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Dreamland review at Zoo Southside, Edinburgh – ‘slick, stylish but clunky banking thriller’

Scene from Dreamland at Zoo Southside, Edinburgh
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Here’s a young company taking on a big subject. Dreamland is the debut show of Hyperdrive Theatre, an outfit formed from East 15 students earlier this year. It’s a slick and stylish finance thriller by Ella Donaldson, set during the 2008 crash.

The narrative focuses on Johnny, a 25-year-old stock broker, who’s determined to make a lot of money by any means necessary. He steals an idea from a colleague (something about buying shitty “CDOs” – collateralised debt obligations – cheap, repackaging them, and selling them on), then proceeds to snort and sex his way into an unassailable position of power.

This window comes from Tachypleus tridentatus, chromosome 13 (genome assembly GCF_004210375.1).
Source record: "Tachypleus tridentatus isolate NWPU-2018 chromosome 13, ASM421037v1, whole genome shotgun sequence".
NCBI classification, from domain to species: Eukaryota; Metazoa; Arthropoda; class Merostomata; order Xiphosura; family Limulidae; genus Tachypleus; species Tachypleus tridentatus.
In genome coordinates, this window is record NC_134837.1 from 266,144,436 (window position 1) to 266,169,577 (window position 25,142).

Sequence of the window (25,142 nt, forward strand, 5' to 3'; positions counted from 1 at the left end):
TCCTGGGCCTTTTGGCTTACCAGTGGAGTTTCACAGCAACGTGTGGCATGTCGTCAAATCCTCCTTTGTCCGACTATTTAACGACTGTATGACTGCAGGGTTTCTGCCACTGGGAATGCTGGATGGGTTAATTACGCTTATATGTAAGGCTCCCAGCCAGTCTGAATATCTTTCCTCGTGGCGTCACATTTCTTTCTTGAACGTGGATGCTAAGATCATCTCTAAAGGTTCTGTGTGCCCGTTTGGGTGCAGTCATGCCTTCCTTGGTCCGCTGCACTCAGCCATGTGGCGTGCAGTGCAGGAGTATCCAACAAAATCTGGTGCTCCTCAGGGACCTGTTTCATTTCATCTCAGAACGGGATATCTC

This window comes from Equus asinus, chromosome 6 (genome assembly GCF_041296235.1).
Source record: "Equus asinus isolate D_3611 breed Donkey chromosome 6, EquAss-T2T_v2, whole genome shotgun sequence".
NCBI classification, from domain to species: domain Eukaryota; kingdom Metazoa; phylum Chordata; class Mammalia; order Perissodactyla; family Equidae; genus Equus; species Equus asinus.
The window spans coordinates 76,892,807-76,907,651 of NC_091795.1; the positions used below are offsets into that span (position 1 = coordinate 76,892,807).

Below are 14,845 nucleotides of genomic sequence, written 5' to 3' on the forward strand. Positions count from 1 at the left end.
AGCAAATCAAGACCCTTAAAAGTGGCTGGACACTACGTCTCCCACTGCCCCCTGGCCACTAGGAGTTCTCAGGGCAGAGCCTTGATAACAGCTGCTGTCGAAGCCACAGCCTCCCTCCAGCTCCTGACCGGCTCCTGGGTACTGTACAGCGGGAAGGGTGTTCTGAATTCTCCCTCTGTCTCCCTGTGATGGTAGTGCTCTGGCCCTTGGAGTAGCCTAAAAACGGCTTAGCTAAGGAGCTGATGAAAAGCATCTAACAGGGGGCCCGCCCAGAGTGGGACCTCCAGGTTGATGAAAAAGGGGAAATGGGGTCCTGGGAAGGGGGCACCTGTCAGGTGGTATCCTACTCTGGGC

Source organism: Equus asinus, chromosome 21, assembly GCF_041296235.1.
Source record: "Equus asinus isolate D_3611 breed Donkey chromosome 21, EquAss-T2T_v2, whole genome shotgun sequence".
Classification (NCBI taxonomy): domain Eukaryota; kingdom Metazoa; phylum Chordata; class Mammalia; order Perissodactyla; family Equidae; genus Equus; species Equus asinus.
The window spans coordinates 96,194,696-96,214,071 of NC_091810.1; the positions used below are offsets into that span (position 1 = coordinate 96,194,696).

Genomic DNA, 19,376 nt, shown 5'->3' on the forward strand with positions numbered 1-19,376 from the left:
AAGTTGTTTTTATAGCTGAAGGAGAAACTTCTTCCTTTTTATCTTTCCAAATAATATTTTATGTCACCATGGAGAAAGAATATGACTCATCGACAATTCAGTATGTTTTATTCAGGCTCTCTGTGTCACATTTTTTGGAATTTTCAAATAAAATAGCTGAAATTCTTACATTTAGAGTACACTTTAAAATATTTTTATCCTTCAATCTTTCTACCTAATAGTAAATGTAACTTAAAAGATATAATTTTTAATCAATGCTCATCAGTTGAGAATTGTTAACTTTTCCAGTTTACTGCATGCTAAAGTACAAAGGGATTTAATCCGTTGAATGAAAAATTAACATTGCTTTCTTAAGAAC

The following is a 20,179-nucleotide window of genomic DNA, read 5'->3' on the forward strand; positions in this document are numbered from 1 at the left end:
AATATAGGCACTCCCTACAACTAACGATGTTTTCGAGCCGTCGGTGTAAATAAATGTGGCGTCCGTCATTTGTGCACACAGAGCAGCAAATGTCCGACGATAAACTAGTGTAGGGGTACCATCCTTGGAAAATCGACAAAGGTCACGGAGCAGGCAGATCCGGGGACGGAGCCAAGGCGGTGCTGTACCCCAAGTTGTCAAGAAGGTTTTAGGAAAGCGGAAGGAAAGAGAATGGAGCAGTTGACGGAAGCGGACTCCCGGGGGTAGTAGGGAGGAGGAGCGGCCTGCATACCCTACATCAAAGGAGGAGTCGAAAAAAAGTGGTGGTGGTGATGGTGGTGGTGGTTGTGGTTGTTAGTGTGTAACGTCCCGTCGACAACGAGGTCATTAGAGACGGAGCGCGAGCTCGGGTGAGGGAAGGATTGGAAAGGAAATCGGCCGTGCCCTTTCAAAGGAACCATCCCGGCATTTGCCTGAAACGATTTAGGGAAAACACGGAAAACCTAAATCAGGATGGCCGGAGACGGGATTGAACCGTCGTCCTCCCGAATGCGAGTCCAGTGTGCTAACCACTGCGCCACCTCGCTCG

There’s a lack of shape and focus to Donaldson’s play – is she taking on banking’s cut-throat culture, toxic masculinity, corporate capitalism, or all three? – but it’s compelling nonetheless, capturing a heady, Aaron Sorkin-ish hedonism, and generally managing to steer clear of melodrama.

There are a few iffy performances and some awkward tonal mis-steps. But Sam Edmunds’ production, on a bare white stage populated with just a desk and a swivel chair, shifts gears swiftly, and incorporates some pulsating movement sequences set on the company’s trading floor.

Hyperdrive is hampered here by the facilities, but it has definitely got something – something it could build on with more support.

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Slick and stylish but structurally clunky finance thriller from a new young company